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55th World Day of Communications

Extracts from the message of Pope Francis for this occasion

The invitation to “come and see”, which was part of those first moving encounters of Jesus with the disciples, is also the method for all authentic human communication. In order to tell the truth of life that becomes history (cf. Message for the 54th World Communications Day, 24 January 2020) , it is necessary to move beyond the complacent attitude that we “already know” certain things. Instead, we need to go and see them for ourselves, to spend time with people, to listen to their stories and to confront reality, which always in some way surprises us. “Open your eyes with wonder to what you see, let your hands touch the freshness and vitality of things, so that when others read what you write, they too can touch first-hand the vibrant miracle of life”. This was the advice that Blessed Manuel Lozano Garrido [Spanish journalist (1920-1971), beatified in 2010] offered to his fellow journalists. This year, then, I would like to devote this Message to the invitation to “come and see”, which can serve as an inspiration for all communication that strives to be clear and honest, in the press, on the internet, in the Church’s daily preaching and in political or social communication.



The internet, with its countless social media expressions, can increase the capacity for reporting and sharing, with many more eyes on the world and a constant flood of images and testimonies. Digital technology gives us the possibility of timely first-hand information that is often quite useful. We can think of certain emergency situations where the internet was the first to report the news and communicate official notices. It is a powerful tool, which demands that all of us be responsible as users and consumers. Potentially we can all become witnesses to events that otherwise would be overlooked by the traditional media, offer a contribution to society and highlight more stories, including positive ones. Thanks to the internet we have the opportunity to report what we see, what is taking place before our eyes, and to share it with others.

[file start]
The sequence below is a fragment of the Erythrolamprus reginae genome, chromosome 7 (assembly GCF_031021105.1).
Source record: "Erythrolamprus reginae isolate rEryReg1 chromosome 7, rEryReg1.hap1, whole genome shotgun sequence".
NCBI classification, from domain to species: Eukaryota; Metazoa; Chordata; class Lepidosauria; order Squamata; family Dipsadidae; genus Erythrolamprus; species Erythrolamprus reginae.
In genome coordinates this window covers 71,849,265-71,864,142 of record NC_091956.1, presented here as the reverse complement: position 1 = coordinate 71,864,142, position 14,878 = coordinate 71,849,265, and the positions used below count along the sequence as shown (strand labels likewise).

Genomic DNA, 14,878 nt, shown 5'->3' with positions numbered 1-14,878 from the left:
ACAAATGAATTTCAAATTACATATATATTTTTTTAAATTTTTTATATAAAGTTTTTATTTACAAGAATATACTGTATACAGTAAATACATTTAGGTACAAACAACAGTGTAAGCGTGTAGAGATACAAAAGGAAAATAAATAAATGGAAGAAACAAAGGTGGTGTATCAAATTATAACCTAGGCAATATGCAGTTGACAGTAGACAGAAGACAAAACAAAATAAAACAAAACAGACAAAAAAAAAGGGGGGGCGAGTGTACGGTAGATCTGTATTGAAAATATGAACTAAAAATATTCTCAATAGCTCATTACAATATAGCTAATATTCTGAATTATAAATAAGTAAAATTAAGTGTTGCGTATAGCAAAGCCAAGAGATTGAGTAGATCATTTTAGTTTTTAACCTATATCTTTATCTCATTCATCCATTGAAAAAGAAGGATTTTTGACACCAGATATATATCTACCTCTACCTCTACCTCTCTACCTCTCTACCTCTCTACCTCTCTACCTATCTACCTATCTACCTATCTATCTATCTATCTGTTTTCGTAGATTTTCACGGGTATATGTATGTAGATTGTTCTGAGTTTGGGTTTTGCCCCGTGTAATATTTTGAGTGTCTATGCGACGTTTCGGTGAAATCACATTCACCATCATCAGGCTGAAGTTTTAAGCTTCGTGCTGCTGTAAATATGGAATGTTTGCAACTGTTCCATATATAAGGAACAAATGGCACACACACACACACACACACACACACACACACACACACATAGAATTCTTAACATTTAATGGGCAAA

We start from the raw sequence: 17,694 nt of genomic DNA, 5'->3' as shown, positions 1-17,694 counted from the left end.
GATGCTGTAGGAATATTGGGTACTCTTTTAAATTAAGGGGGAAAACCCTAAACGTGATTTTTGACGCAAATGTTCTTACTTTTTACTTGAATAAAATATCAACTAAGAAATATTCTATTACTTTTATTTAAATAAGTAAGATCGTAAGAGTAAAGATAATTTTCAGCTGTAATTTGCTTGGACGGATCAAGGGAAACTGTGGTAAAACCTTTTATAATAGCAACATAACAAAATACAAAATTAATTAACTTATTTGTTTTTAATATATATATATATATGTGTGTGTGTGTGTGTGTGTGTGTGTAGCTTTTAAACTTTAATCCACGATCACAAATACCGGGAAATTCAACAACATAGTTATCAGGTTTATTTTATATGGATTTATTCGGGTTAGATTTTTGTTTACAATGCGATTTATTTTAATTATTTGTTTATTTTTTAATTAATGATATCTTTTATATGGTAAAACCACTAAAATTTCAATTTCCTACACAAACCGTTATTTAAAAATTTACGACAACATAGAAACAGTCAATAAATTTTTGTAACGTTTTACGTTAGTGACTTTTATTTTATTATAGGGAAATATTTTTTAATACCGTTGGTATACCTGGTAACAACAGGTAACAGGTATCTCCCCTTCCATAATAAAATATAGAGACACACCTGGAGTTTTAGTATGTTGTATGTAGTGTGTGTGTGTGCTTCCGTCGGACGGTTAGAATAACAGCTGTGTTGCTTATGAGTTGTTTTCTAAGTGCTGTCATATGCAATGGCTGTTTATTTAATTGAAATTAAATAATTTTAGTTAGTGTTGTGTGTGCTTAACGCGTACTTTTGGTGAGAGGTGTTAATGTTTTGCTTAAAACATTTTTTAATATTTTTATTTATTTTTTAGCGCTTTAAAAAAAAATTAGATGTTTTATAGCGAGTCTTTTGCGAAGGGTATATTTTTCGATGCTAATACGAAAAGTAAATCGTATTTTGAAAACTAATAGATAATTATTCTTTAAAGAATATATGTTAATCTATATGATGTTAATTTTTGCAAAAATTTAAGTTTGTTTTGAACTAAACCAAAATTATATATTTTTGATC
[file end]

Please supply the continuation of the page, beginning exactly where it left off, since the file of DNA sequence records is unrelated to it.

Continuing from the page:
Every tool has its value, and that great communicator who was Paul of Tarsus would certainly have made use of email and social messaging. Yet it was his faith, hope and charity that impressed those of his contemporaries who heard him preach or had the good fortune to spend time with him, to see him during an assembly or in individual conversation. Watching him in action wherever he was, they saw for themselves how true and fruitful for their lives was the message of salvation that, by God’s grace, he had come to preach.


For two millennia, a chain of such encounters has communicated the attractiveness of the Christian adventure. The challenge that awaits us, then, is to communicate by encountering people, where they are and as they are.


Lord, teach us to move beyond ourselves,

and to set out in search of truth.


Teach us to go out and see,

teach us to listen,

not to entertain prejudices

or draw hasty conclusions.


Teach us to go where no one else will go,

to take the time needed to understand,

to pay attention to the essentials,

not to be distracted by the superfluous,

to distinguish deceptive appearances from the truth.


Grant us the grace to recognize your dwelling places in our world

and the honesty needed to tell others what we have seen.

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